• National Fish and Wildlife Foundation Gulf Environmental Benefit Fund
Research Collaborations
  • Analysis of brevetoxin levels in tissues from stranded animals by Dr. Leanne Flewelling at Florida Wildlife Research Institute
  • Histological analysis of stranded animals by the College of Veterinary Medicine, Zoological Pathology program at the University of Illinois at Urbana-Champaign
  • Ongoing monitoring of Sarasota Bay dolphin population and coordination of local rescues with Dr. Randall Wells of Chicago Zoological Society’s Sarasota Dolphin Research Program based at Mote Marine Laboratory
  • Genetic and stable isotope analysis of stranded cetaceans with Dr. Deborah Duffield at Portland State University
  • Providing ongoing data and samples to the National Oceanic and Atmospheric Administration (NOAA) and Florida Fish and Wildlife Conservation Commission (FWC) for projects such as a stock structure and spatiotemporal analyses
Protect Marine Life

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Additional Program Information

  • Barratclough, A., McFee, W. E., Stolen, M., Hohn, A. A., Lovewell, G. N., Gomez, F. M., Smith, C. R., Wells, R. S., Parry, C., Daniels, R., Ridgway, S. H., & Schwacke, L. How to estimate age of old bottlenose dolphins (Tursiops truncatus); by tooth or pectoral flipper? Frontiers in Marine Science, 10, 1135521.
  • Bowens-Stevens, S.R., Gannon, D.P., Hazelkorn, R.A., Lovewell G.,Volker, K.M., Smith, S., Tumlin, M.C., and J. Litz. Diet of Common Bottlenose Dolphins, Tursiops truncatus, that stranded in and Near Barataria Bay, Louisiana, 2010-2012. Southeastern Naturalist, 20 (1) 117-134, 2021.
  • Kincaid, A.L.D., Lovewell, G.N., Allen, J.B., Bassos-Hull, K., Blackburn, J.L., Hazelkorn, R.A., and R.W. Wells. Necrocoitus in Common Bottlenose Dolphins (Tursiops truncatus) near Sarasota, Florida. 2022 Aquatic Mammals 48 (6) 693-701. DOI 10.1578/AM.48.6.2022.693
  • McHugh, K. A., Barleycorn, A.A., Allen, J.B., Bassos-Hull, K., Lovewell, G., Boyd, D., Panike, A., Cush, C., Fauquier, D., Mase,B., Lacy, R.C.,Greenfield, M.R., Rubenstein, D.I., Weaver, A., Stone A., Oliver, L., Morse, K., and R.S. Wells.Staying Alive: Long-Term Success of Bottlenose Dolphin Interventions in Southwest Florida. Frontiers in Marine ScienceVol 7., DOI=10.3389/fmars.2020.624729, January, 2021.
  • Moncada, F., Nodarse, G., Valido, L., Byrd, L., Lovewell, G., Blackburn, J., and A.DL. Kincaid. Juvenile Loggerhead (Caretta Caretta) Head-started in Cuba Recaptured in Florida. Marine Turtle Newsletter, 163:15-17, 2021.
  • Powell, JWB, Duffield, DA, Kaufman, JJ, Luo, G, Lovewell, GN, McFee, WE. Bone mineral density of the common bottlenosedolphin radius: A primary skeletal site for clinical bone densitometry and preliminary descriptive data set using archival specimens. Mar Mam Sci. 2021; 37: 374–384.
  • Hazelkorn, R.A., Wells, R.S., Siders, Z.A., DeLynn, R.E., and G.N. Lovewell. Physical maturity in common bottlenose dolphins(Tursiops truncatus) from Sarasota Bay, Florida. Marine Mammal Science, Vol 36, No 4, pp 1309-1321. October 2020
  • Christiansen, F., McHugh, K.A., Bejder, L., Siegan, E.M., Lusseau, D., McCabe, E.B., Lovewell, G., and R.S. Wells. Food provisioning increases the risk of injury in a long-lived marine top predator. Royal SocietyPublishing, open sci. 2016 3 160560; DOI: 10.1098/rsos.160560. Published 21 December 2016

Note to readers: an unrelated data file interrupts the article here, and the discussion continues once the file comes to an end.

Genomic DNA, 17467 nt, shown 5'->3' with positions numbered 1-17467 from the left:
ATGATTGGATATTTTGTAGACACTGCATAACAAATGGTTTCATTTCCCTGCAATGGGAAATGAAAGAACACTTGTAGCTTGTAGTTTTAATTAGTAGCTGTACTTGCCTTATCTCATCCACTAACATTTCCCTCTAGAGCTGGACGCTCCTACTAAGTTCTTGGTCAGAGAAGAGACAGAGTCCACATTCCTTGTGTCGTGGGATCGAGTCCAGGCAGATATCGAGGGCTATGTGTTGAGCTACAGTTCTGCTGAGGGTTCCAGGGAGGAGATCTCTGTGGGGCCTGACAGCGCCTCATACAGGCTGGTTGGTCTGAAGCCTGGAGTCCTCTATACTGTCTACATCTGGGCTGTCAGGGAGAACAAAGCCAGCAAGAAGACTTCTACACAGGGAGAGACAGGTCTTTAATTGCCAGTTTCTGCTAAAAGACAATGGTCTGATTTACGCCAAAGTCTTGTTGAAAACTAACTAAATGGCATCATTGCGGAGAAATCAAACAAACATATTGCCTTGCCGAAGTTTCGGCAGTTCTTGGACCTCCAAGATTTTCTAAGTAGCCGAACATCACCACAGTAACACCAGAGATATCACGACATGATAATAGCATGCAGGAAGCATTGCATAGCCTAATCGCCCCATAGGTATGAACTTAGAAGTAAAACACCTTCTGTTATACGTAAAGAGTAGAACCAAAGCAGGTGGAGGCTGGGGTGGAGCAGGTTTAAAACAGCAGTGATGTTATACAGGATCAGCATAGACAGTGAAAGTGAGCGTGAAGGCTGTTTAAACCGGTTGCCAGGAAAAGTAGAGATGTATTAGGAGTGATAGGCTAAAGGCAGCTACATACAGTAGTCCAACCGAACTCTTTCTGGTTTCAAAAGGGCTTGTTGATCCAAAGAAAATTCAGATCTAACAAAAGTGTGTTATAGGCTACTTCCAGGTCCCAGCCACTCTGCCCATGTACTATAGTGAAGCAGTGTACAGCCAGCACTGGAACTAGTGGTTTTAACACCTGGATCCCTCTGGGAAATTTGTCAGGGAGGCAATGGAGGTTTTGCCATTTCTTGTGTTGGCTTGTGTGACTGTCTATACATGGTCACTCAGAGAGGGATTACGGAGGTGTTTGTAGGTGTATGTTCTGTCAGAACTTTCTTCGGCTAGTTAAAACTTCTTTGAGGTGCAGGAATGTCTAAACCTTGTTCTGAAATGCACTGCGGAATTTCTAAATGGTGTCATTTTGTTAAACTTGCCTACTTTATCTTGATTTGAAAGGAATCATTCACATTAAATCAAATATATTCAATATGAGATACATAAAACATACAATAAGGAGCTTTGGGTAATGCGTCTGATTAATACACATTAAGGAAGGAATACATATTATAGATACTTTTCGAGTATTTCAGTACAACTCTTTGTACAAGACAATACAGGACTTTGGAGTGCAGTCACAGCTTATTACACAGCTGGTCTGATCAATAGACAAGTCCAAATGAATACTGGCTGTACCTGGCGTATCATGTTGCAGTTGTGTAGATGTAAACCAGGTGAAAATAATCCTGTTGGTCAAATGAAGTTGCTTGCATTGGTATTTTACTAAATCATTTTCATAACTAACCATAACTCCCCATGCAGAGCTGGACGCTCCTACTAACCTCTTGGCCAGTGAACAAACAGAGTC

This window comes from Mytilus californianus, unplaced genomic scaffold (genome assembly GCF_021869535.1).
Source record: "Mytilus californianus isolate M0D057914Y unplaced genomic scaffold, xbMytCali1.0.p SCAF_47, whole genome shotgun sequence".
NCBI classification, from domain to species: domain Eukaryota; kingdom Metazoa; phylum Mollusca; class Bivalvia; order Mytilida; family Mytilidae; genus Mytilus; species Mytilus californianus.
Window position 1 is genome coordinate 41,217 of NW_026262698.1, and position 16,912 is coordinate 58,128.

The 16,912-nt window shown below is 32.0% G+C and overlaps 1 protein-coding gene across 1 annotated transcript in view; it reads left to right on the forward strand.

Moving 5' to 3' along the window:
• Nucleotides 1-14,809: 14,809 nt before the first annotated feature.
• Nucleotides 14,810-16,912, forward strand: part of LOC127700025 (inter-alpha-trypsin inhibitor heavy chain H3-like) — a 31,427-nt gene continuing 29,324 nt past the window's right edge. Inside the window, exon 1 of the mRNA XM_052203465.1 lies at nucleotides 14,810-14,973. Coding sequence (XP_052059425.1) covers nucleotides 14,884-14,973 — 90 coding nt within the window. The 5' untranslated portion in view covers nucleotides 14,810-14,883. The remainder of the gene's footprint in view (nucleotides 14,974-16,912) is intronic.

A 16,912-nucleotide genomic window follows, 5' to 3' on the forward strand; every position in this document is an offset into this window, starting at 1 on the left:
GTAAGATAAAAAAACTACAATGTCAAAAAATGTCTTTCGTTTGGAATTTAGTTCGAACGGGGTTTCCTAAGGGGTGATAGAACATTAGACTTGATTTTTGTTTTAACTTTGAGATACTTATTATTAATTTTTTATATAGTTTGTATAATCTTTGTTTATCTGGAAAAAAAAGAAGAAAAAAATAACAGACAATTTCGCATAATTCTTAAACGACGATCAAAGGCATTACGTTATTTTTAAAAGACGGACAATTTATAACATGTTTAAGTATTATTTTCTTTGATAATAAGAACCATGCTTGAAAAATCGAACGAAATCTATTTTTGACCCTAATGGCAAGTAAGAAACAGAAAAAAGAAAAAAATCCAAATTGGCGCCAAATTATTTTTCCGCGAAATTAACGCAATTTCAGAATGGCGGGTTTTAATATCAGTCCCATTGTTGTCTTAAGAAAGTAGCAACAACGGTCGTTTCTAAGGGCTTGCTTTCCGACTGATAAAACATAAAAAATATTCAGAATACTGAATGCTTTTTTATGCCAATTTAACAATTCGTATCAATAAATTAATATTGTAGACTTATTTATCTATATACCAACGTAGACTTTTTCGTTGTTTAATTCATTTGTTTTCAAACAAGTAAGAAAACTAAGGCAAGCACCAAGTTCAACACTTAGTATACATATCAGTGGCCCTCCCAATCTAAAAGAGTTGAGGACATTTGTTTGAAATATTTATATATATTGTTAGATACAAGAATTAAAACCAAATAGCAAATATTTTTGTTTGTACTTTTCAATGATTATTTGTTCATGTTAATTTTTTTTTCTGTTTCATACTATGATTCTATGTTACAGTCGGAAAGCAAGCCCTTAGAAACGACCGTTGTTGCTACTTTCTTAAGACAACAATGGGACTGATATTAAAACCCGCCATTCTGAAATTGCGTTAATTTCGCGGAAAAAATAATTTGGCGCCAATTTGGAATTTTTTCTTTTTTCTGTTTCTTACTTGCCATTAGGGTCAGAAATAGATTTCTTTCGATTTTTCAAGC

• Colegrove, K.M, Venn-Watson, S., Litz, J., Kinsel, M.J., Terio, K.A., Fougeres, E., Ewing, R., Pabst, D.A., McLellan, W.A., Raverty, S., Saliki, J., Fire, S., Rappucci, G., Bowen-Stevens, S., Noble, L., Costidis, A., Barbieri, M., Field, C., Smith, S.,Carmichael, R., Chevis, C., Hatchett, W., Shannon, D., Tumlin, M., Lovewell, G., McFee, W., and T.K. Rowles. Fetal distress and in utero Brucellapneumonia in perinatalbottlenose dolphins (Tursiops truncatus) during the Northern Gulf ofMexico unusual mortality event: 2010 through 2013. DOA 119:1-16, April 2016
  • Servis, J.A., Lovewell, G.N., and A.D. Tucker. Diet analysis of subadult Kemp’s ridley (Lepidochelys kempii) turtles from West-Central Florida. Chelonian Conservation and Biology. Vol. 14, No 2, pp173-181. December 2015
  • Venn-Watson S., Colegrove K.M., Litz, J., Kinsel M., Terio K., Saliki J., Fire S., Carmichael R., Chevis, C., Hatchett W., Pitchford J., TumlinM., Field C., Smith S., Ewing R., Fauquier D., Lovewell G., Whitehead H., Rotstein D., McFee W., Fougeres E., and T. Rowles. Adrenal gland and lung lesions on Gulf of Mexico common bottlenose dolphins (Tursiops Truncatus) found dead following the Deepwater Horizon oil spill. PLoS ONE 10(5): e0126538. doi:10.1371/journal.pone.0126538dol:10.1371/journal.pone.0083645. 2015
  • Wells, R.S., Allen, J.B., Lovewell, G.N, Gorzelany, J., Delynn, R.E., Fauquier, D.A., and N.B. Barros. 2014. Carcass-recovery rates from resident bottlenose dolphins in Sarasota Bay, Florida. Marine Mammal Science, Vol. 31. No 1, pp 355-368. January 2015
  • Delynn, R. A., Lovewell, G. N., Wells, R. S., and Early, G. Congenital Scoliosis in a Bottlenose Dolphin. Journal of Wildlife Diseases 41:4 979-983 October 2011
  • Begeman, L., St. Leger, J. A., Blyde, D. J., Jauniaus, T.P., Lair, S., Lovewell, G. N., Raverty, S., Seibel, H., Siebert, U., Staggs, L., Martelli, P., and Keesler, R. I. Intestinal volvulus in cetaceans. Veterinary Pathology 50:4 590-596 July 2013
  • Amaral, A. R., Lovewell, G., Coelho, M.M., Amato, G., and Rosenbaum, H.C. Hybrid speciation in a marine mammal: the Clymene dolphin (Stenella clymene). PLoS ONE 9(1): e83645. dol:10.1371/journal.pone.0083645